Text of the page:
INFORMATION. Trailer Life (trailers) or FMCA (motorhomes - both subscription) magazines. Escapees magazine can be useful. Big Rig Guide (purchase online and in some campgrounds) recommended if you have a large rig. Mountain Directory (buy online or at Camping World, east and west separately) is very helpful – there are a lot of big hills in the US! We use a Wal-Mart Rand MacNally Atlas - not brilliant but cheap and as good as the rest. Get State tourism maps from Information Centres or AAA. SatNav / GPS systems seem to have become almost the norm – not vital but probably very helpful and easy. We don't have one - yet!!
PARK PASSES. Interagency Pass (National Parks Pass) is good value. The initial cost is quickly covered after a few visits. The annual pass can be purchased at information centres or at park entry booths on the first visit. Gives entry to all US National Parks and Monuments. States parks may not accept the National Pass.
TAXES. Sales Tax is between 5 and 10 percent. Some States may have lower rates and Oregon, for example, has no sales tax BUT check whether you’d be able to register and title a vehicle. Oregon allows only genuine residents to buy and register there. Buying in one State and then registering in another may attract additional tax.
INTERNET. We use places like libraries, restaurants, book stores and campground Wi-Fi to access the Internet for email etc Satellite broadband can be good but is VERY expensive. Wireless Internet is gradually becoming more widely available but campgrounds are still not well served (August 2008). Where it is available, daily rates range from free to $10. Often there is no additional charge but we've found that reception at campgrounds can be patchy, with variable signal strength and flaky systems.
If you take a laptop with you make sure that it is capable of picking up the correct signals in the USA. For instance we have found that a laptop configured for wireless Big Pond would not work in the USA. Like everything else in the USA new laptops are cheap. I would recommend purchasing a new one in the USA and leave it stored with your RV. It will be all setup for the USA systems. Email your files home or burn CD’s.
CAMPGROUNDS. Unlike Australia, where most of the campgrounds are commercial ventures, the campgrounds in the USA are a mix of both commercial/private and governments owned facilities. Commercial/private campgrounds range from five star luxury establishments, with all the amenities, to sad dirty campgrounds that offer little more than refuge to the unemployed and poor. The public campground range from nothing more than a cleared piece of land in the wilderness to beautiful, full facility, parks. Almost all parks will offer the basics of water and dump points for black and grey water. Most will have some electricity. Unlike Australia the majority of parks cater for large rigs. Most parks, apart from some government run National and State parks, can accommodate 40 foot rigs.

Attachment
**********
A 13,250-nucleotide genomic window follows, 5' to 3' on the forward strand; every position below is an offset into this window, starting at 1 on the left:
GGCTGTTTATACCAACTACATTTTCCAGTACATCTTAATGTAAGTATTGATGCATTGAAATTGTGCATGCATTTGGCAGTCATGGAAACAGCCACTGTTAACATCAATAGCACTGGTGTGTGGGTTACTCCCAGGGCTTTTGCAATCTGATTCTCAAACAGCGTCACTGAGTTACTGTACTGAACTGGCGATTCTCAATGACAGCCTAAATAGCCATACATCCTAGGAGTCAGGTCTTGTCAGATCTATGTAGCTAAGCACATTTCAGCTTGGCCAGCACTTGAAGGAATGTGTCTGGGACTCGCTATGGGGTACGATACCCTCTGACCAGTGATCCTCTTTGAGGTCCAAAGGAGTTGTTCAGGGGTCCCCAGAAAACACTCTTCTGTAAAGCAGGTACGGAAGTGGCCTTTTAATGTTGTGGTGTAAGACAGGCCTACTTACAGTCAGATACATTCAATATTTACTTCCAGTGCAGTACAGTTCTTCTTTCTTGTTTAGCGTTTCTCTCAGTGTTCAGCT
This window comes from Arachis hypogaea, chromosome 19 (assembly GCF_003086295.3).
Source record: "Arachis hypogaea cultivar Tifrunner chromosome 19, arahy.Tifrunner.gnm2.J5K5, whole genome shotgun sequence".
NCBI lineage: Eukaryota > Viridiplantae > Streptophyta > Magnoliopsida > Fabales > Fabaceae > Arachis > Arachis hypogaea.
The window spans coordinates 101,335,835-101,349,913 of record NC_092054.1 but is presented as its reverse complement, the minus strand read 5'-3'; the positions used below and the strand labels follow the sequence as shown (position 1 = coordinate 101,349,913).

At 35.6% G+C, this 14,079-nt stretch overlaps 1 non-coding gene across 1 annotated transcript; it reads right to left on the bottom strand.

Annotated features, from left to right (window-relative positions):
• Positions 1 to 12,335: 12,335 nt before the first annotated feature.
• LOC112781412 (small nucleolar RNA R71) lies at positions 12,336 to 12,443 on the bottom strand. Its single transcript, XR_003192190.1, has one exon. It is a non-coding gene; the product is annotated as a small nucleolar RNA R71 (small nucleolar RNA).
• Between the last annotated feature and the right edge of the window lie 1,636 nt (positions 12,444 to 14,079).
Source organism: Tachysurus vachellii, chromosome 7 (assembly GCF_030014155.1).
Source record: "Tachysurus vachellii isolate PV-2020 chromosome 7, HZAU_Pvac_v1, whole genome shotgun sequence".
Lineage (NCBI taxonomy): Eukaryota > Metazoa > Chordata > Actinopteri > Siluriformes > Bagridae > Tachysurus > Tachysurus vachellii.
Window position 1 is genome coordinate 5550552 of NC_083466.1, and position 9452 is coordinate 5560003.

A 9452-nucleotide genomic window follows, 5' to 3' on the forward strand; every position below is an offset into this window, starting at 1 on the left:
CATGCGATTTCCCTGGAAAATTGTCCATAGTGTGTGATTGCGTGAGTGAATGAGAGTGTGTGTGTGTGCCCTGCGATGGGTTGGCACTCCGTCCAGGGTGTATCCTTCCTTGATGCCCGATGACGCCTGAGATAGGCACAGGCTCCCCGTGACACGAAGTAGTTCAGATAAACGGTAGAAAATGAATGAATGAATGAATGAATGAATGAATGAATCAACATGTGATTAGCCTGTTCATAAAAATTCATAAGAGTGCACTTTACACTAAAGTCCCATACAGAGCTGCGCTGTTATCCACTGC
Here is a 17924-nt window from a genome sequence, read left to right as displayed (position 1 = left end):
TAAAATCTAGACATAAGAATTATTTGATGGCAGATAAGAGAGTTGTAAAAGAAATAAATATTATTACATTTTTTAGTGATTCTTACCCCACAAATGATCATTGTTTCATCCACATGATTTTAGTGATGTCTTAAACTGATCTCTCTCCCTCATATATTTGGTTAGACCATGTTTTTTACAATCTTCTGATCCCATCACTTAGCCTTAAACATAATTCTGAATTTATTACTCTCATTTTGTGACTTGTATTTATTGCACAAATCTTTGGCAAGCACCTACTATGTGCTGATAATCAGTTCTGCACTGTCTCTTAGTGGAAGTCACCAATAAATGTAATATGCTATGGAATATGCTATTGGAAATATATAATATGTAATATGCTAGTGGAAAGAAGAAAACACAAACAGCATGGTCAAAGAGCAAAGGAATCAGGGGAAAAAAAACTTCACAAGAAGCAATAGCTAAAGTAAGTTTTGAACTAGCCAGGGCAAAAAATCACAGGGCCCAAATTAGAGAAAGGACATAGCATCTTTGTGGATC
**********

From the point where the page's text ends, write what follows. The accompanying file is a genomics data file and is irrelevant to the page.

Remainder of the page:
We thoroughly recommend purchasing one of the comprehensive Campground books. (The size of a city phone book).These large books list the vast majority of the parks and give good descriptions of the parks facilities including driving directions to the park. Trailer Life and Woodalls are two of the most popular editions.
There are many place such as truck stops, rest areas and shopping outlets that will let you stay overnight.
WHY THE USA? We have been asked this many times. There is no single answer that we can give to satisfy all those who asked us. A mix of extreme capitalism and wilderness. Crowded cities and vast forest areas. Harsh deserts and snowy mountains. Lakes and rivers that can be found even in the driest of deserts. The USA is certainly value for money. The cost of RVing in the USA is far cheaper than it is in Europe for instance. The people you meet along the way are friendly and helpful. Food is plentiful and cheap. And above all the RV gives you the ability to travel at your own pace with the knowledge that your bed, bathroom and refrigerator are just a few short steps away. There is far more to the USA than that which is portrayed by Hollywood.
Be warned. The USA has so much to offer that only the foolish would expect to see it all in a single life time.
I first subscribed to this magazine more than a year before we left the house to begin our adventure. I did so in order to gain some feeling of how difficult or how easy it might be to find locations for volunteer positions, as well as a means of learning about the paid positions available also, just in case we should need to increase our income. It proved to have been very helpful and we continue to be subscribers to this day.
The magazine is published on each odd month of the year and is mostly filled with advertising by organizations that wish to attract RVers to fill positions. The majority of such positions are paid, seasonal employment but there are many agencies and charitable organizations who also use this service. While there are internet sites for many of those who seek volunteers, many of the most unique such positions are with organizations who have no other way for potential volunteers to find them. Most issues also have some adds for positions of longer periods with some permanent, long term. The advertisements which are placed in the magazine are listed by state to aid in locating a position in the area of interest. In addition, subscribers may also advertise for positions and singles can also place an ad for someone to share RV expenses. They also have a place for subscribers to post a resume which many employers look through when seeking to fill positions. This feature is used mostly by employers with paid positions.
Each issue of the magazine also has stories about featured job positions or types of position and articles to help new work-campers in finding a good position, writing resumes, and related subjects. They also hold annual contests for employer and workamper of the year.